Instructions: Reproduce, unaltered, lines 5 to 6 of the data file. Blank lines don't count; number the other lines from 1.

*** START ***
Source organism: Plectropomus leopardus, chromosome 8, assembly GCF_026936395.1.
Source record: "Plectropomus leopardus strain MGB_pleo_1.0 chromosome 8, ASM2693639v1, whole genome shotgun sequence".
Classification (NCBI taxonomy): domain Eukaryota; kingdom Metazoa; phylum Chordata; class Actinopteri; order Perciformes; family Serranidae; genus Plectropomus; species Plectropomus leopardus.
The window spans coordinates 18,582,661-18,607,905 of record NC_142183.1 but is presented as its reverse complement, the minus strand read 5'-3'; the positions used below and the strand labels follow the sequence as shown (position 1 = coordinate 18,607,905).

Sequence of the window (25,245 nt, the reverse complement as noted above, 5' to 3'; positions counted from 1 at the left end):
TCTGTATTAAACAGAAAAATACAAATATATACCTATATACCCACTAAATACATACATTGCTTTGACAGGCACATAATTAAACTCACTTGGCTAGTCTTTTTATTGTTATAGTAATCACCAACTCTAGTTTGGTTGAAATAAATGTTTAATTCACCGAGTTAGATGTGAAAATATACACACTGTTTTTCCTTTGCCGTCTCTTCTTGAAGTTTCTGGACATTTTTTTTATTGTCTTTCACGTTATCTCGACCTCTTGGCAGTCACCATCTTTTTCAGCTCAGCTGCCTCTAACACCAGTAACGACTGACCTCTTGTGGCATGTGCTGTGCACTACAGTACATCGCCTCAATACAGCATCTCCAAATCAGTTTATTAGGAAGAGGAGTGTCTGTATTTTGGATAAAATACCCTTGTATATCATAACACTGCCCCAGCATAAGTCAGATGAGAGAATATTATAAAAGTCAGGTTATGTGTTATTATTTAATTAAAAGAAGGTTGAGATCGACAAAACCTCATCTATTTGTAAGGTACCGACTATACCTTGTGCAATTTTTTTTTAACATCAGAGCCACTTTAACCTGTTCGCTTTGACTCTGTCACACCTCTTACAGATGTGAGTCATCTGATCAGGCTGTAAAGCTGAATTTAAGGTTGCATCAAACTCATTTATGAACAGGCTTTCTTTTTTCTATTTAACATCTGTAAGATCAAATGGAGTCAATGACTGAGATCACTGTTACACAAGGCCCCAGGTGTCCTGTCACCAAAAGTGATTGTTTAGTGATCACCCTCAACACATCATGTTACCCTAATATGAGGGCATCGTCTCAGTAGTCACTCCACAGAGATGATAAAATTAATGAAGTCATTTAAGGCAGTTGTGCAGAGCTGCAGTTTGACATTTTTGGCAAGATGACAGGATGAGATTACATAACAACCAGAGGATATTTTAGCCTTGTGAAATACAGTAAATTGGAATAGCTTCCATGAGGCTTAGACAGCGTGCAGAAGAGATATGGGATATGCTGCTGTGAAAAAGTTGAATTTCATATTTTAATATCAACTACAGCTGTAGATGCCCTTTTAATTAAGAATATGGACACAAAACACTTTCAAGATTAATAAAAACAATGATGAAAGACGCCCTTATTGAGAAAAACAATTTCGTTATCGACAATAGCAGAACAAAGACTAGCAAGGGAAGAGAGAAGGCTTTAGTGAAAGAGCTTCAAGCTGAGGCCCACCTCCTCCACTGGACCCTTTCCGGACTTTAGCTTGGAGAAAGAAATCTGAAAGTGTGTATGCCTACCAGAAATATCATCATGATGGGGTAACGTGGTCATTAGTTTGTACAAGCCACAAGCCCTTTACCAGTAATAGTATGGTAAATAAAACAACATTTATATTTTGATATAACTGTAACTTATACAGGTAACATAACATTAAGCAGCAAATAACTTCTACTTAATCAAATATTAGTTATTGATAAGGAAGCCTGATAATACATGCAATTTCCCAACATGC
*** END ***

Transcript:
Sequence of the window (25,245 nt, the reverse complement as noted above, 5' to 3'; positions counted from 1 at the left end):
TCTGTATTAAACAGAAAAATACAAATATATACCTATATACCCACTAAATACATACATTGCTTTGACAGGCACATAATTAAACTCACTTGGCTAGTCTTTTTATTGTTATAGTAATCACCAACTCTAGTTTGGTTGAAATAAATGTTTAATTCACCGAGTTAGATGTGAAAATATACACACTGTTTTTCCTTTGCCGTCTCTTCTTGAAGTTTCTGGACATTTTTTTTATTGTCTTTCACGTTATCTCGACCTCTTGGCAGTCACCATCTTTTTCAGCTCAGCTGCCTCTAACACCAGTAACGACTGACCTCTTGTGGCATGTGCTGTGCACTACAGTACATCGCCTCAATACAGCATCTCCAAATCAGTTTATTAGGAAGAGGAGTGTCTGTATTTTGGATAAAATACCCTTGTATATCATAACACTGCCCCAGCATAAGTCAGATGAGAGAATATTATAAAAGTCAGGTTATGTGTTATTATTTAATTAAAAGAAGGTTGAGATCGACAAAACCTCATCTATTTGTAAGGTACCGACTATACCTTGTGCAATTTTTTTTTAACATCAGAGCCACTTTAACCTGTTCGCTTTGACTCTGTCACACCTCTTACAGATGTGAGTCATCTGATCAGGCTGTAAAGCTGAATTTAAGGTTGCATCAAACTCATTTATGAACAGGCTTTCTTTTTTCTATTTAACATCTGTAAGATCAAATGGAGTCAATGACTGAGATCACTGTTACACAAGGCCCCAGGTGTCCTGTCACCAAAAGTGATTGTTTAGTGATCACCCTCAACACATCATGTTACCCTAATATGAGGGCATCGTCTCAGTAGTCACTCCACAGAGATGATAAAATTAATGAAGTCATTTAAGGCAGTTGTGCAGAGCTGCAGTTTGACATTTTTGGCAAGATGACAGGATGAGATTACATAACAACCAGAGGATATTTTAGCCTTGTGAAATACAGTAAATTGGAATAGCTTCCATGAGGCTTAGACAGCGTGCAGAAGAGATATGGGATATGCTGCTGTGAAAAAGTTGAATTTCATATTTTAATATCAACTACAGCTGTAGATGCCCTTTTAATTAAGAATATGGACACAAAACACTTTCAAGATTAATAAAAACAATGATGAAAGACGCCCTTATTGAGAAAAACAATTTCGTTATCGACAATAGCAGAACAAAGACTAGCAAGGGAAGAGAGAAGGCTTTAGTGAAAGAGCTTCAAGCTGAGGCCCACCTCCTCCACTGGACCCTTTCCGGACTTTAGCTTGGAGAAAGAAATCTGAAAGTGTGTATGCCTACCAGAAATATCATCATGATGGGGTAACGTGGTCATTAGTTTGTACAAGCCACAAGCCCTTTACCAGTAATAGTATGGTAAATAAAACAACATTTATATTTTGATATAACTGTAACTTATACAGGTAACATAACATTAAGCAGCAAATAACTTCTACTTAATCAAATATTAGTTATTGATAAGGAAGCCTGATAATACATGCAATTTCCCAACATGC